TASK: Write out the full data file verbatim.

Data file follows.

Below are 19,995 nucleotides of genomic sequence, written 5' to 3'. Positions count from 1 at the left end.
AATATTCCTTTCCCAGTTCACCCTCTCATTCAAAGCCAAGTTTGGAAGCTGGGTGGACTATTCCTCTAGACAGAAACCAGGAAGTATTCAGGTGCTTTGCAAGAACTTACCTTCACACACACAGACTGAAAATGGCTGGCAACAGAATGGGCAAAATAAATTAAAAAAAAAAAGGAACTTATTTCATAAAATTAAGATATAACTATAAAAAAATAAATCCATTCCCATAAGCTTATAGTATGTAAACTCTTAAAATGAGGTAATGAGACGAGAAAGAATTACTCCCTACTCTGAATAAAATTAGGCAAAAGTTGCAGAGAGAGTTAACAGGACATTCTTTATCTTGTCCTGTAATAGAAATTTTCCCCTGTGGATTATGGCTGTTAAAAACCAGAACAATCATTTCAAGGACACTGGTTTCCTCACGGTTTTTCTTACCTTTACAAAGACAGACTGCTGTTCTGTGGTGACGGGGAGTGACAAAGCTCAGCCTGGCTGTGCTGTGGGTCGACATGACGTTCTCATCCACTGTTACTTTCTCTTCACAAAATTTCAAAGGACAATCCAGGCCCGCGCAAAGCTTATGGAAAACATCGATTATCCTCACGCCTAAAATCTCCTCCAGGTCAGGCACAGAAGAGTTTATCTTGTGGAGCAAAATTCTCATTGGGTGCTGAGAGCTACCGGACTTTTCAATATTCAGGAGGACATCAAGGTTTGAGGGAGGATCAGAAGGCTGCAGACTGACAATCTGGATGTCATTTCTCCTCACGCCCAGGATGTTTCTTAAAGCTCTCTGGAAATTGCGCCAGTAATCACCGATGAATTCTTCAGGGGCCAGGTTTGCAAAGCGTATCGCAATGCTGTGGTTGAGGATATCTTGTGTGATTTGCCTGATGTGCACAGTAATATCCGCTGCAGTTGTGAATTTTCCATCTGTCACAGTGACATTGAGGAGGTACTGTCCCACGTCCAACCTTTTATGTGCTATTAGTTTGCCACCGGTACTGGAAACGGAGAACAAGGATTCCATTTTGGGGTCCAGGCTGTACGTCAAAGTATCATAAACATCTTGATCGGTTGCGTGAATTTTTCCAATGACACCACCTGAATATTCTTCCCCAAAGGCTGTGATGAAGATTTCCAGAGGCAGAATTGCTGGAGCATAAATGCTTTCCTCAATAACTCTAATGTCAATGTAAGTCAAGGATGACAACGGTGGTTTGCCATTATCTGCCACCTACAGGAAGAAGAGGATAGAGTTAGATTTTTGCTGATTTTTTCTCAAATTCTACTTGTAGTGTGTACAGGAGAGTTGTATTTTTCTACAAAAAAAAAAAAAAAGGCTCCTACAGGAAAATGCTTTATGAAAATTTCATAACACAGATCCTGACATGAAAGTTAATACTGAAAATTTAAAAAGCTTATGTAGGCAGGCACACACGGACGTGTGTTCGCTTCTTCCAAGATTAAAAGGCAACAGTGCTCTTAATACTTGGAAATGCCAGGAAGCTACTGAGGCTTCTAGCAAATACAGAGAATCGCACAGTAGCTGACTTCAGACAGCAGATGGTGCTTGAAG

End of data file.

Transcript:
Below are 19,995 nucleotides of genomic sequence, written 5' to 3'. Positions count from 1 at the left end.
AATATTCCTTTCCCAGTTCACCCTCTCATTCAAAGCCAAGTTTGGAAGCTGGGTGGACTATTCCTCTAGACAGAAACCAGGAAGTATTCAGGTGCTTTGCAAGAACTTACCTTCACACACACAGACTGAAAATGGCTGGCAACAGAATGGGCAAAATAAATTAAAAAAAAAAAGGAACTTATTTCATAAAATTAAGATATAACTATAAAAAAATAAATCCATTCCCATAAGCTTATAGTATGTAAACTCTTAAAATGAGGTAATGAGACGAGAAAGAATTACTCCCTACTCTGAATAAAATTAGGCAAAAGTTGCAGAGAGAGTTAACAGGACATTCTTTATCTTGTCCTGTAATAGAAATTTTCCCCTGTGGATTATGGCTGTTAAAAACCAGAACAATCATTTCAAGGACACTGGTTTCCTCACGGTTTTTCTTACCTTTACAAAGACAGACTGCTGTTCTGTGGTGACGGGGAGTGACAAAGCTCAGCCTGGCTGTGCTGTGGGTCGACATGACGTTCTCATCCACTGTTACTTTCTCTTCACAAAATTTCAAAGGACAATCCAGGCCCGCGCAAAGCTTATGGAAAACATCGATTATCCTCACGCCTAAAATCTCCTCCAGGTCAGGCACAGAAGAGTTTATCTTGTGGAGCAAAATTCTCATTGGGTGCTGAGAGCTACCGGACTTTTCAATATTCAGGAGGACATCAAGGTTTGAGGGAGGATCAGAAGGCTGCAGACTGACAATCTGGATGTCATTTCTCCTCACGCCCAGGATGTTTCTTAAAGCTCTCTGGAAATTGCGCCAGTAATCACCGATGAATTCTTCAGGGGCCAGGTTTGCAAAGCGTATCGCAATGCTGTGGTTGAGGATATCTTGTGTGATTTGCCTGATGTGCACAGTAATATCCGCTGCAGTTGTGAATTTTCCATCTGTCACAGTGACATTGAGGAGGTACTGTCCCACGTCCAACCTTTTATGTGCTATTAGTTTGCCACCGGTACTGGAAACGGAGAACAAGGATTCCATTTTGGGGTCCAGGCTGTACGTCAAAGTATCATAAACATCTTGATCGGTTGCGTGAATTTTTCCAATGACACCACCTGAATATTCTTCCCCAAAGGCTGTGATGAAGATTTCCAGAGGCAGAATTGCTGGAGCATAAATGCTTTCCTCAATAACTCTAATGTCAATGTAAGTCAAGGATGACAACGGTGGTTTGCCATTATCTGCCACCTACAGGAAGAAGAGGATAGAGTTAGATTTTTGCTGATTTTTTCTCAAATTCTACTTGTAGTGTGTACAGGAGAGTTGTATTTTTCTACAAAAAAAAAAAAAAAGGCTCCTACAGGAAAATGCTTTATGAAAATTTCATAACACAGATCCTGACATGAAAGTTAATACTGAAAATTTAAAAAGCTTATGTAGGCAGGCACACACGGACGTGTGTTCGCTTCTTCCAAGATTAAAAGGCAACAGTGCTCTTAATACTTGGAAATGCCAGGAAGCTACTGAGGCTTCTAGCAAATACAGAGAATCGCACAGTAGCTGACTTCAGACAGCAGATGGTGCTTGAAG